Mr. Benvie: I think the biggest surprise that I have seen since the time that we started the firm, with the size that we are, is that contrary to firms nowadays that have huge turnover of staff with few career employees, we have been able to maintain a workforce that has longevity, comprised of a loyal and dedicated group of employees. We started the company back thirty years ago, when the historical model of companies was going through a major transition. My parent’s generation worked for years and years with the same companies that they started working for and ended their careers with. My father worked for the phone company for his entire career. There are other examples of companies where not just blue collar, but also white collar workers would remain for their entire careers. IBM is another example. Up until we started the firm in the late 1980s the policy of IBM was not to lay people off. Right after we started the company, the stock market crash of 1987 occurred and shortly thereafter IBM which is headquartered in the Hudson Valley where we are located, began a major cut back involving layoffs. Another example was a large engineering and construction firm that I worked for and left when we started the company. That company which is no longer in business was winding down from the nuclear power plant expansion that had been ongoing from the late 1960s until the early 1980s. As safety concerns with nuclear power grew, the demand dropped and the huge workforce that had been built up over almost two decades was no longer needed and as a result, many people were let go in a relatively short period of time. There was a lot of bitterness on the part of the people who were let go who had dedicated themselves for twenty, thirty or forty years to the same company. These examples exemplified the monumental shift that was occurring in the corporate structure of companies, pointing to a future with a work force that would be more transient and independent. Seeing this change, my thoughts when we started the company were, “We better be prepared for this transient, mobile and independent workforce and be able to adjust as it seems this will be the way business is done”. With some luck and a lot of hard work, we were able to provide a continuous pipeline of work, and maintain the ability to grow which is a key element in maintaining a stable work force. There were a few years where we grew in leaps and bounds and suffered some real growth pains, but overall we have been able to maintain steady growth over thirty years. That steady growth allowed us the ability to maintain staff consistently and provide challenging and meaningful work. It has allowed us to provide the opportunities for employees to grow as they develop their careers. It has allowed us to pay reasonable wages and provide fringe benefits that are fair and equitable. The ability to do these things has engendered loyalty and dedication on the part of our staff. Although we do not maintain a family style organization, we do provide an independent work environment that for most the part is challenging and interesting. Most importantly, the people who we know that can perform the work and handle the responsibility, we let them do their jobs without interfering and micromanaging them. We have corporate rules and regulations and guidelines that we use alongside the clients requirements, but we let those who we have entrusted to do what they do best; get the work and do the work. When they need support, if there are technical problems on a project, if we are not meeting the client’s performance requirements or expectations or if there are financial problems on a project, which usually come when you have technical issues that you are dealing with, then we will get involved. We will dedicate the resources to help the person, the manager get through it. What I am saying in a long winded way is that what has surprised me the most is that we have been able to maintain the loyalty and the dedication of the people who have worked with us far longer than I had envisioned when we started the firm. Today, some of these people have been here twenty five plus years. That says to me that we have built a company that our people feel proud to be part of it.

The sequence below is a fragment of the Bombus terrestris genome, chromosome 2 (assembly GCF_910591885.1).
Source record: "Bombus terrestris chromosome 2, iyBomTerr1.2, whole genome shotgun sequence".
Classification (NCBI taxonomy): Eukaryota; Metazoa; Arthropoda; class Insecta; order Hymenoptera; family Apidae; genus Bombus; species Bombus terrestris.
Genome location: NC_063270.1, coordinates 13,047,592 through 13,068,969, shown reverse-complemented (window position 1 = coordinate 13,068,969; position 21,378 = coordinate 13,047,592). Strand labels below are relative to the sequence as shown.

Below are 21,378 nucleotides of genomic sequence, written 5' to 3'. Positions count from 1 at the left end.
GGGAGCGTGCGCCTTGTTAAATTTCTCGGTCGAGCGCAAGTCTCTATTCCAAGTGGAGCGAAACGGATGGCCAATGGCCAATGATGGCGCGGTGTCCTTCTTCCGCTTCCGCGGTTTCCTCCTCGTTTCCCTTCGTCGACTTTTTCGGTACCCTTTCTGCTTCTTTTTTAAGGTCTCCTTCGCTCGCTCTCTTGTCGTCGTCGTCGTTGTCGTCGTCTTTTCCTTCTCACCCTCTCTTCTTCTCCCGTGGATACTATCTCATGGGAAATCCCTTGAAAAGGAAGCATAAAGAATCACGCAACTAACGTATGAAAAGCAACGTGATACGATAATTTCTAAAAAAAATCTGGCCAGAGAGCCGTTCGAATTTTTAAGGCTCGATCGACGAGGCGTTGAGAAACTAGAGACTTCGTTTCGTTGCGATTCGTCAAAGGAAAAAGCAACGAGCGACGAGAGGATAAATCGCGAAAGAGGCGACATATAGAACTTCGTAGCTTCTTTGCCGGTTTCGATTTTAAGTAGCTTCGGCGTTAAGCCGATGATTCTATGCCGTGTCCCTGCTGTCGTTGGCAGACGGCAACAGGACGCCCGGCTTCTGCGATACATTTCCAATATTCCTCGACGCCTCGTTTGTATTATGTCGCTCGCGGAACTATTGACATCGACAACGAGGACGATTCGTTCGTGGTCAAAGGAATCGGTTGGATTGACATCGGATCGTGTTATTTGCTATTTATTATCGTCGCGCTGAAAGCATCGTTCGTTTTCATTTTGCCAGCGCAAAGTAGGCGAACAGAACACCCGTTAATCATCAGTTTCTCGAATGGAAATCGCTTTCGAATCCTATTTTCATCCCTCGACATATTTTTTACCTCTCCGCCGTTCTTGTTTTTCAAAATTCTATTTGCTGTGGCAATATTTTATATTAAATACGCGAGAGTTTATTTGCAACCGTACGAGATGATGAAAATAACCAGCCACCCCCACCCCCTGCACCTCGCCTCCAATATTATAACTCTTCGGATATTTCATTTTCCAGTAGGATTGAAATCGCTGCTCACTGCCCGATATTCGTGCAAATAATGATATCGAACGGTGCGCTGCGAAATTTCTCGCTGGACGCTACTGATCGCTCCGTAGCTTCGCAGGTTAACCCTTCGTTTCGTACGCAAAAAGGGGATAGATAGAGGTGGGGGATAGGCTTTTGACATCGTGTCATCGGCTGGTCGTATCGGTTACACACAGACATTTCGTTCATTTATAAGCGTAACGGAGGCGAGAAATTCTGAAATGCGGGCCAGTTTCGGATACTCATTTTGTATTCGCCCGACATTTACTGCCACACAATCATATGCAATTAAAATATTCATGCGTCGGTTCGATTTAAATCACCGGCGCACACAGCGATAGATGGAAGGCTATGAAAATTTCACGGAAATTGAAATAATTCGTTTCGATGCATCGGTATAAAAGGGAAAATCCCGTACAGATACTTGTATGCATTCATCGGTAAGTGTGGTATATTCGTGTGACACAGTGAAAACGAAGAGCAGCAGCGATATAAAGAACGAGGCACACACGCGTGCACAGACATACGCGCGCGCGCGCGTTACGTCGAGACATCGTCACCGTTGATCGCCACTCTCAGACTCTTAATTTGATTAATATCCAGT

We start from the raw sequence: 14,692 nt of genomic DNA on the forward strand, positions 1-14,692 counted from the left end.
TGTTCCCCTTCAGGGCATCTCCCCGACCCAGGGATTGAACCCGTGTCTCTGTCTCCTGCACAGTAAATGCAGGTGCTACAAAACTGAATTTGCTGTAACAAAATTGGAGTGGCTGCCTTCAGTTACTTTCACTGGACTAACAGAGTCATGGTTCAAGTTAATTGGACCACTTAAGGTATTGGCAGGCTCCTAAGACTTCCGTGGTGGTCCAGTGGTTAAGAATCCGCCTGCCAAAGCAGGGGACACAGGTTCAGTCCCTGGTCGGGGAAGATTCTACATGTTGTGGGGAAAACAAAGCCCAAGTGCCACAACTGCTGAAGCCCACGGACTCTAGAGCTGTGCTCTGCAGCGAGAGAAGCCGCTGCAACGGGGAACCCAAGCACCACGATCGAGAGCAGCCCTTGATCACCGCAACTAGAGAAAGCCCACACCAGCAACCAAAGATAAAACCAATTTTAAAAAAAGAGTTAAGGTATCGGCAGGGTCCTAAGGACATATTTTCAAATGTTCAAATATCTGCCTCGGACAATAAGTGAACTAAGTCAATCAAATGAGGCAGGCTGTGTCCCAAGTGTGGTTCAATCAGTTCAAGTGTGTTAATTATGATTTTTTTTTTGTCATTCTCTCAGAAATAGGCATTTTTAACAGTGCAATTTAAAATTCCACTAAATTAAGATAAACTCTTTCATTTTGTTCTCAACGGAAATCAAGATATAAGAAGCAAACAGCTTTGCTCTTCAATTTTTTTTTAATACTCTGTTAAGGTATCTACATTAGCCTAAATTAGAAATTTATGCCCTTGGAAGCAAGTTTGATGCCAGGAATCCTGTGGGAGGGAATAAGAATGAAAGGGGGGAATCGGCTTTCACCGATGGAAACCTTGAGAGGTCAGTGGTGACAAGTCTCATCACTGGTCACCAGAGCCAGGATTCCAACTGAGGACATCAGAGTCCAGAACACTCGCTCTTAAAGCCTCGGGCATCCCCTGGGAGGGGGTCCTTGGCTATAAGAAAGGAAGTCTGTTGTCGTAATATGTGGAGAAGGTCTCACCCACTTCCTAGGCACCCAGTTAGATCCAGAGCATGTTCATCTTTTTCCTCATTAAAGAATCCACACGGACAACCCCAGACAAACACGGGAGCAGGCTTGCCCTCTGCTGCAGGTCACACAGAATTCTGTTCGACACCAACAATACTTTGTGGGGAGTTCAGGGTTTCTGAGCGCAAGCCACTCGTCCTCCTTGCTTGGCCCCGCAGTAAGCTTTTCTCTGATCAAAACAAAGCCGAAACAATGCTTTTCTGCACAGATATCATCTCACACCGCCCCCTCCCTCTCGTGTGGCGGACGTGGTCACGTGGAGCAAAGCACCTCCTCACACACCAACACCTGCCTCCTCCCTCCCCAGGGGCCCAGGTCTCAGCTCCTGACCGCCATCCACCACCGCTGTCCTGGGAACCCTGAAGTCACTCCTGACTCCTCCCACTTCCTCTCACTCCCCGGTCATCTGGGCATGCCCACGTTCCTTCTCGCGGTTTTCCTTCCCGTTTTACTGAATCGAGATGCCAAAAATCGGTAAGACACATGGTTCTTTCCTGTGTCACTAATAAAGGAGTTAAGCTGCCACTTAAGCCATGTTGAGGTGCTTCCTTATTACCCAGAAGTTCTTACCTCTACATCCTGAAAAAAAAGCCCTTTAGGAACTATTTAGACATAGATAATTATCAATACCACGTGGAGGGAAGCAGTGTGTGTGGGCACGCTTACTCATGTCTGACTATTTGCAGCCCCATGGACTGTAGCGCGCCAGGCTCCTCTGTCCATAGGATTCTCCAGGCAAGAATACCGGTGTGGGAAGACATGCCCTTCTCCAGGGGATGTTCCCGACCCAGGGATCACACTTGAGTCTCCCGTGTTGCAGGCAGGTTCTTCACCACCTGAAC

“The construction industry is not an industry where you have a few stars who outperform and make things happen. To accomplish the work requires a team effort involving everyone from top to bottom, from technician to project executive, non-degreed and degreed/licensed engineer, architect, surveyor, construction manager and everyone in between.”- Donald Benvie


Tectonic Engineering & Surveying Consultants P.C.


Donald A. Benvie P.E.